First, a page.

Research local home care agencies or reach out to your local council on aging for these resources. Look up online reviews of each company. Ask your loved one what is important to them when hiring an agency.

4. Tour Memory Care Assisted Living communities:

Like home care agencies, do your research to learn more about the options that are available. First, talk to your loved one about their wishes if they were to ever need to move to a community. What is important to them in this type of environment? Create a list of at least five communities to tour and choose your top two based on your loved one’s wishes. If they are open to it, and it does not cause them any anxiety or agitation, bring them along for the tour to engage them as part of this planning process. This allows you to choose the community that will be the best fit for your loved one rather than having to choose one quickly in a crisis.

5. Ask for help:

Upon diagnosis, create your support system. Just because you are the spouse does not mean you need to care for them on your own. It is okay to ask for the help of others because this can reduce your risk of caregiver stress and burnout. Reach out to your children, family, friends, and religious community. Ask everyone to take part in their dementia journey by coming for visits in the home, taking them out, giving them a call, and checking in on you to see if you need an impromptu break.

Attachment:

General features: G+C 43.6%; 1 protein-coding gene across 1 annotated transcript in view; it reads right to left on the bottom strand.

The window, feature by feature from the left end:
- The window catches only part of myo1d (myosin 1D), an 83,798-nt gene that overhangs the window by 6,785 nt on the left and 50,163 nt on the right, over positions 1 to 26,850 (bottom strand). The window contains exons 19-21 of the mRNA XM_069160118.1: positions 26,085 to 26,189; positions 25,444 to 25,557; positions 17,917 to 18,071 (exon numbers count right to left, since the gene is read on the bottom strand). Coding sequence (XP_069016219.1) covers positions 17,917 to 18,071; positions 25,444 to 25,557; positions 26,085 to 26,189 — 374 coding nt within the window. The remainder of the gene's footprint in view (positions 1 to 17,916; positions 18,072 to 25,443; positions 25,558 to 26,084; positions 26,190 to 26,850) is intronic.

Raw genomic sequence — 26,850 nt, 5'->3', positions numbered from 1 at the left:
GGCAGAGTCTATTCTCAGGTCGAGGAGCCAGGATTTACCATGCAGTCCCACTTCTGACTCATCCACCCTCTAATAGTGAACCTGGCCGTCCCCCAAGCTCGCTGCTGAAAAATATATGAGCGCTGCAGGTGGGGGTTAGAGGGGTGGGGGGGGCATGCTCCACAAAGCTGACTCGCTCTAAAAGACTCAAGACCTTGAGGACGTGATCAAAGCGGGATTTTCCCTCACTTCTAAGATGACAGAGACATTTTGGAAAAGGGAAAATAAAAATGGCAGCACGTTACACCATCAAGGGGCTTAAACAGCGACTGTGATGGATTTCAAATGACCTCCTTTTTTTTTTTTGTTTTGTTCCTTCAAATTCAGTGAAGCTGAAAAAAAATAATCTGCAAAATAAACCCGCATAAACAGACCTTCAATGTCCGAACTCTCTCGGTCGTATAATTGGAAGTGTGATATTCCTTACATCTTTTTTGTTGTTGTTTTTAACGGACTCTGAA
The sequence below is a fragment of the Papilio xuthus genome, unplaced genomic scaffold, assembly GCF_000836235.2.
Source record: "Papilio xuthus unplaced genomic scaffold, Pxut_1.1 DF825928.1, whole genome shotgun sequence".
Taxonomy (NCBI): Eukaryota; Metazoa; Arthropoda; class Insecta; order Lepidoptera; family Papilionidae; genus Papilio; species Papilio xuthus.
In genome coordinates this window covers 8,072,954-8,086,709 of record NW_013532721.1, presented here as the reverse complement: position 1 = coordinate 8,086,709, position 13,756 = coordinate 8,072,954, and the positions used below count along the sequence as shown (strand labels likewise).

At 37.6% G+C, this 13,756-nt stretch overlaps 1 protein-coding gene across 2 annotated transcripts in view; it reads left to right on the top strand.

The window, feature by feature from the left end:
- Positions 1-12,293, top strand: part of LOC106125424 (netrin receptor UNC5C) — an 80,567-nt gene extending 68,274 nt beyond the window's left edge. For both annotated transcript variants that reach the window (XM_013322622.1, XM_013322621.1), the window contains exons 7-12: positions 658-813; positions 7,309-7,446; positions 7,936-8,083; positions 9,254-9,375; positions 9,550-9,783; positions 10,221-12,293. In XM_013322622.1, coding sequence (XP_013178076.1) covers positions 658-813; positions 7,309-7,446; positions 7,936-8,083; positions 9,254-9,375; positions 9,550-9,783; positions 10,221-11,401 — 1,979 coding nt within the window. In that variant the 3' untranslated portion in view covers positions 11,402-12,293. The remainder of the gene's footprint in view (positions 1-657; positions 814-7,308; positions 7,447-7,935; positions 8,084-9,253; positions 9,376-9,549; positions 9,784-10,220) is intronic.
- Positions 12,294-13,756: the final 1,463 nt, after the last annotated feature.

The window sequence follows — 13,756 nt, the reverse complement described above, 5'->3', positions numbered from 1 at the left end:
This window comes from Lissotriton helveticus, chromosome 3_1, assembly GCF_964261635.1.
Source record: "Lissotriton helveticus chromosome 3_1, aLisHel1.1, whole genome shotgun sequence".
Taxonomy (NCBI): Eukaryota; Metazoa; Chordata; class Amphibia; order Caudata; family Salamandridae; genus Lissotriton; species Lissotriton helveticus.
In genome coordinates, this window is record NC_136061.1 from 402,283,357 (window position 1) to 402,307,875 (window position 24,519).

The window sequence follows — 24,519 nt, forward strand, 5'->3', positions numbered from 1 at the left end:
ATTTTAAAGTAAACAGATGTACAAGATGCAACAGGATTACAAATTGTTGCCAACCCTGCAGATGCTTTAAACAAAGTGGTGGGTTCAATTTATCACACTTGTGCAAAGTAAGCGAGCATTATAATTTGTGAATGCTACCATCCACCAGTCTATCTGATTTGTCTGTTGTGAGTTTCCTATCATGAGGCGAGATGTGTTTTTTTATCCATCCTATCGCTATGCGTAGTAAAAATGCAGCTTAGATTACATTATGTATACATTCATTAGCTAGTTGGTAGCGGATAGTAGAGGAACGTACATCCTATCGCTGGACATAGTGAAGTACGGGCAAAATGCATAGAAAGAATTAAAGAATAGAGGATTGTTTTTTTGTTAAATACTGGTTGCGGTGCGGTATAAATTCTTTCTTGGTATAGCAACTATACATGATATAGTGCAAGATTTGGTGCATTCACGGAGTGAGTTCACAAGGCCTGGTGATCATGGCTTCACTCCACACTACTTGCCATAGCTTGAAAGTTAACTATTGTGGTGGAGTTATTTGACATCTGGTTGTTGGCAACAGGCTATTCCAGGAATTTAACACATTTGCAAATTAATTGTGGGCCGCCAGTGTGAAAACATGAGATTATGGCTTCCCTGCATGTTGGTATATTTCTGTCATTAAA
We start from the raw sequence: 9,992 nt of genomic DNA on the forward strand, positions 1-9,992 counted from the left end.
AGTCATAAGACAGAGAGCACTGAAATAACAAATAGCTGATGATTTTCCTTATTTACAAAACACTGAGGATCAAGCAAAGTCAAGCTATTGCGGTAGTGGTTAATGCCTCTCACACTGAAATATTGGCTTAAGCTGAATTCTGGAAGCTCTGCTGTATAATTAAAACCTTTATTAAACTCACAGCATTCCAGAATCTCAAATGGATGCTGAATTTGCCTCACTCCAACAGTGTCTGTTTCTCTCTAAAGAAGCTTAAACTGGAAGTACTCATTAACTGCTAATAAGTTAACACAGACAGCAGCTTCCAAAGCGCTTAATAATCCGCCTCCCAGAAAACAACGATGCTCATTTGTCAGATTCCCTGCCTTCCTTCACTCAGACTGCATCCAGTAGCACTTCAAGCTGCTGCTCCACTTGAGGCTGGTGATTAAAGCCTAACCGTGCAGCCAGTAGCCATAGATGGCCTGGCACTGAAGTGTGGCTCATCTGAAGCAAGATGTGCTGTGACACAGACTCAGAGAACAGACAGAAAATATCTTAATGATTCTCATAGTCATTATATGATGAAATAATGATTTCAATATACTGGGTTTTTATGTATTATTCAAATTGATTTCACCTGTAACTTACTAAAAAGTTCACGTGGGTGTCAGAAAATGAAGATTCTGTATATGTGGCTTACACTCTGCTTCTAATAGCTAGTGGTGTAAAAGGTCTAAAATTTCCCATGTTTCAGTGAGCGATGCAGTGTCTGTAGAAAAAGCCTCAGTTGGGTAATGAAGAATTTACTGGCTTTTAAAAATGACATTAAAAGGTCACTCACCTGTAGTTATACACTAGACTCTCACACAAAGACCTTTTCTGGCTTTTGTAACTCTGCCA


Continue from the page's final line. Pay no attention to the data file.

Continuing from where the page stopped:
6. Accept help:

If you are being offered help from anyone at all, take it! According to a 2019 Health Affairs article, spouses experience more burden, depression, and anxiety than other family caregivers do. It also found that 66% of the spouses in the study were in poor health. As the spouse, it is far too common to put your own mental and physical health aside. How can you properly care for someone when your cup is empty?

7. Respect their wishes:

If you had the conversation about their wishes when they were still able to verbalize them, make sure you respect this when the time comes. It is common that the spouse pushes their partner’s wishes aside because they are feeling the burdens of guilt and shame for thinking about bringing in additional care, moving them, or having to make end-of-life decisions. This is why we urge you to have these conversations.

8. Help them to stay independent:

It is easy to focus on all that is being lost as someone progresses, but it is so important to focus on what they still can do. If they can dress themselves but cannot properly pick out their clothing, then lay their clothes out for them. Provide step-by-step visual cues if they no longer know where articles of clothing go. The more you include them and allow them to stay independent, the easier it will be for both of you during the interaction.